The differing stories of Luke and Abi, and the lesser chorus of four other viewpoints, threw me for a while, as I do like to invest in one lead character.  However Vic uses this technique to great effect and her compelling narrative and clean prose style makes for a smooth, fast read.  Add some sparkling secondary characters including Renie-rhymes-with-Genie; the pitiful Dog; and the  menacing Silyen; mix with a little romance and Vic has created a highly enjoyable adventure which rather catches the zeitgeist of an elite rich with a drone underclass  …

My only slight quibble is that the ending was rather ragged.  By that I mean consequences of the story’s climax are only briefly played out in this book with obviously much more to come in the second, Tarnished City.

Vic James is a current affairs TV director and Gilded Cage is her debut novel. She has twice judged the Guardian‘s The Booker Prize, has made films for BBC1, BBC2 and Channel 4 News, and is a huge Wattpad.com success story. Under its previous title, Slavedays, her book was read online over a quarter of a million times in first draft. And it went on to win Wattpad’s ‘Talk of the Town’ award in 2015. Vic James lives and works in London … which means – HURRAH – she can be counted as the seventh review in my British Books Challenge 2017.  Come and join us at over at Chelley Toy’s site.

Cover design moment:  The cover design is by Joanna Thomson, a senior designer in the Pan Macmillan Art Department – and she is credited on the back.  (Second HURRAH.) I loved the curly magical font and the strong, embossed silhouette of the cage.  I wasn’t entirely sure of the relevance of the black bird (a crow?) and feathers apart the overall sinister implication but hopefully it will become clearer as the trilogy progresses.  Further examples of her work can be found here.

Gilded Cage by Vic James was published by Pan Books on 26 January 2017.   It is the first in the Dark Gifts Trilogy which will also include Tarnished City and Bright Ruin.

 

A Griffin, a Fire Demon and a Monster.

… C17th extravaganza …

ommegriffinThere’s a side to C17th Europe which fascinates me: the Courtly emphasis on masquing and processions.  These theatrical displays employed the finest painters, writers and architects, cost fabulous amounts and, being largely ephemeral, can only be caught via hasty sketches, terse descriptions and the occasional commissioned painting or engraving.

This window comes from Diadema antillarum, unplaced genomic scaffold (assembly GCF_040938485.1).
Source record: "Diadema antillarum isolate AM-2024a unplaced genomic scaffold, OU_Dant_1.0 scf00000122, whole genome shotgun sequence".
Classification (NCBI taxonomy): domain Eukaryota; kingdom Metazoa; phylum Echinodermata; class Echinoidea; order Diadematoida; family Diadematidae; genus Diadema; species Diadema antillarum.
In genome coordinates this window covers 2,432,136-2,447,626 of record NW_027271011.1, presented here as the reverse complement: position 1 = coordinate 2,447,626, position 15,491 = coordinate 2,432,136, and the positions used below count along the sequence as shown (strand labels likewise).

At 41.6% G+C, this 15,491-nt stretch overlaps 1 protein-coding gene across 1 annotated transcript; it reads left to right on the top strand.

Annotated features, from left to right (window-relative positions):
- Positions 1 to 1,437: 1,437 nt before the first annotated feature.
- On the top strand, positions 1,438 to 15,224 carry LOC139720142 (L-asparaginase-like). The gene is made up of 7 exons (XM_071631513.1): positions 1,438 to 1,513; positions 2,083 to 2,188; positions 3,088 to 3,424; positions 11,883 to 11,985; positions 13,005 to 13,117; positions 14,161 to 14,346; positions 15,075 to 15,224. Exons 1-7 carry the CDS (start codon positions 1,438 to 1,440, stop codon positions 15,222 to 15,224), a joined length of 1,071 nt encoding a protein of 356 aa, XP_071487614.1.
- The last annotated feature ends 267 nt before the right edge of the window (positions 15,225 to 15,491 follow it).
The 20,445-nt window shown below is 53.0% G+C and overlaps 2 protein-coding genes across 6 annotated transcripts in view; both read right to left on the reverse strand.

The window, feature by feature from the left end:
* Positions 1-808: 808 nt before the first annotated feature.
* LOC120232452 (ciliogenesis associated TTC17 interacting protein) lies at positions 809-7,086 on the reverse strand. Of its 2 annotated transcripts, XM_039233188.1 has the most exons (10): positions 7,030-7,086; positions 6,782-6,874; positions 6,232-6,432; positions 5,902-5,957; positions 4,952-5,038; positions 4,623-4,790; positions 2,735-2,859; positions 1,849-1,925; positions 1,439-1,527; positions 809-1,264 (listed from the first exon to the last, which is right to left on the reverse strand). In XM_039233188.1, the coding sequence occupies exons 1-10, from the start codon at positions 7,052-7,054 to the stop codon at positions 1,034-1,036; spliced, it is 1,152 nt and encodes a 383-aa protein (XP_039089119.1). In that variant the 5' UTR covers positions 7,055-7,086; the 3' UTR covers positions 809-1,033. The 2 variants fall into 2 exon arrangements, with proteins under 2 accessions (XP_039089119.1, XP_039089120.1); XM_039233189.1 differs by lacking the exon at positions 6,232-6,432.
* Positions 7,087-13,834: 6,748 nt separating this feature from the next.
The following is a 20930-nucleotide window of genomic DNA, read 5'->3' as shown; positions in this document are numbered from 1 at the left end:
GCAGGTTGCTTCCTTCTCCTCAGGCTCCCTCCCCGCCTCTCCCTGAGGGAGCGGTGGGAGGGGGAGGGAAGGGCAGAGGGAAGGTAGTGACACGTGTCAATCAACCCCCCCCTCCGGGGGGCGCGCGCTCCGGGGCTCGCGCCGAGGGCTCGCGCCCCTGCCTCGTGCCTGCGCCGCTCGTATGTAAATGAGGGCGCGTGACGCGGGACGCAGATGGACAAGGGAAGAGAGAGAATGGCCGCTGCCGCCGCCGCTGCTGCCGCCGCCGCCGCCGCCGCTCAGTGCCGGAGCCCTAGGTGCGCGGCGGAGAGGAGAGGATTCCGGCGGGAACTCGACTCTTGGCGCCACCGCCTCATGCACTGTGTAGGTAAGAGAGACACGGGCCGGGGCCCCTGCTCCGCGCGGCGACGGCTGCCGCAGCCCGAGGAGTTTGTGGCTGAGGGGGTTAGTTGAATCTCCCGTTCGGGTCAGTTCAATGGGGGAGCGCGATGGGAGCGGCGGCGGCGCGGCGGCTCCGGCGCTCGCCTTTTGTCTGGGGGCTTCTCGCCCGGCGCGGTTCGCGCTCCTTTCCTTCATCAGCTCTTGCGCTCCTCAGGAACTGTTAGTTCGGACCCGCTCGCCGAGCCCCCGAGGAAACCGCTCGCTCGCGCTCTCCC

In London’s V&A we are lucky enough to have The Ommeganck in Brussels on 31 May 1615: The Triumph of Archduchess Isabella. It was commissioned by the Archduke Albert and Archduchess Isabella to celebrate an Ommegang. This was an important civic procession honouring Isabella as Queen of the procession and the scene shows the ten pageant cars that formed the most spectacular element of the parade.

These must have been the equivalent of the big budget movie extravaganzas of their time with fantastical beasts, special effects and royalty on display.

There’s huge unicorns and griffins made from wickerwork and painted canvas; special effects like this demon who holds a fire club, a fizzing hollow reed packed with charcoal and gunpowder;

ommefire

and a scary backwards monster waving a bladder (?) to amuse the crowds.

ommeback

The V&A has a marvellous interactive programme of the work where you can zoom in, roam around and read details about various elements of this large painting.  The work and the computer display can be found in the Europe 1600-1715 Galleries but can be overlooked as it’s in a low lit corner.

There’s another scene of this festival in the Prado.  It appears they got the boring religious procession whereas we’ve got the lighter side of the affair. Huzzah.

The Queen of the Tearling : Erika Johansen

… brilliant page turner …